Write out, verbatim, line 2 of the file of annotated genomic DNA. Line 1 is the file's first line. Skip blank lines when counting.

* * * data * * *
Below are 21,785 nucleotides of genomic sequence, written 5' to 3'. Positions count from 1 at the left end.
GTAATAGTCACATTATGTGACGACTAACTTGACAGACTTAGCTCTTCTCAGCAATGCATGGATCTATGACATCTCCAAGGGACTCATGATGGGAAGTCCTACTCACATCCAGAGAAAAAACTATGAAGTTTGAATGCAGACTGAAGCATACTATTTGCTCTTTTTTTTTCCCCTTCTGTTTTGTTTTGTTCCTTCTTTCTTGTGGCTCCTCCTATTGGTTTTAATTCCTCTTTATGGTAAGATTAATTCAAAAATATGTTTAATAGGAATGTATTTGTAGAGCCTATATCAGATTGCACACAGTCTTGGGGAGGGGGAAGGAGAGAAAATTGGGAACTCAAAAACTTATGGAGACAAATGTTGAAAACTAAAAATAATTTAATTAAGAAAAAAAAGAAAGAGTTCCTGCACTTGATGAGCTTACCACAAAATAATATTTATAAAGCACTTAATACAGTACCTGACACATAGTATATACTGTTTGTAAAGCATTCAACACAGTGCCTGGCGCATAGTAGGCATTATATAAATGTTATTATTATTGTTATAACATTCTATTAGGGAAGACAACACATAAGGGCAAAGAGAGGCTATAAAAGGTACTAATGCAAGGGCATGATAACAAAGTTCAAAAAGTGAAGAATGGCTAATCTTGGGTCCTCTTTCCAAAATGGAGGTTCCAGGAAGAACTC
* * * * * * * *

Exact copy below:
GTAATAGTCACATTATGTGACGACTAACTTGACAGACTTAGCTCTTCTCAGCAATGCATGGATCTATGACATCTCCAAGGGACTCATGATGGGAAGTCCTACTCACATCCAGAGAAAAAACTATGAAGTTTGAATGCAGACTGAAGCATACTATTTGCTCTTTTTTTTTCCCCTTCTGTTTTGTTTTGTTCCTTCTTTCTTGTGGCTCCTCCTATTGGTTTTAATTCCTCTTTATGGTAAGATTAATTCAAAAATATGTTTAATAGGAATGTATTTGTAGAGCCTATATCAGATTGCACACAGTCTTGGGGAGGGGGAAGGAGAGAAAATTGGGAACTCAAAAACTTATGGAGACAAATGTTGAAAACTAAAAATAATTTAATTAAGAAAAAAAAGAAAGAGTTCCTGCACTTGATGAGCTTACCACAAAATAATATTTATAAAGCACTTAATACAGTACCTGACACATAGTATATACTGTTTGTAAAGCATTCAACACAGTGCCTGGCGCATAGTAGGCATTATATAAATGTTATTATTATTGTTATAACATTCTATTAGGGAAGACAACACATAAGGGCAAAGAGAGGCTATAAAAGGTACTAATGCAAGGGCATGATAACAAAGTTCAAAAAGTGAAGAATGGCTAATCTTGGGTCCTCTTTCCAAAATGGAGGTTCCAGGAAGAACTC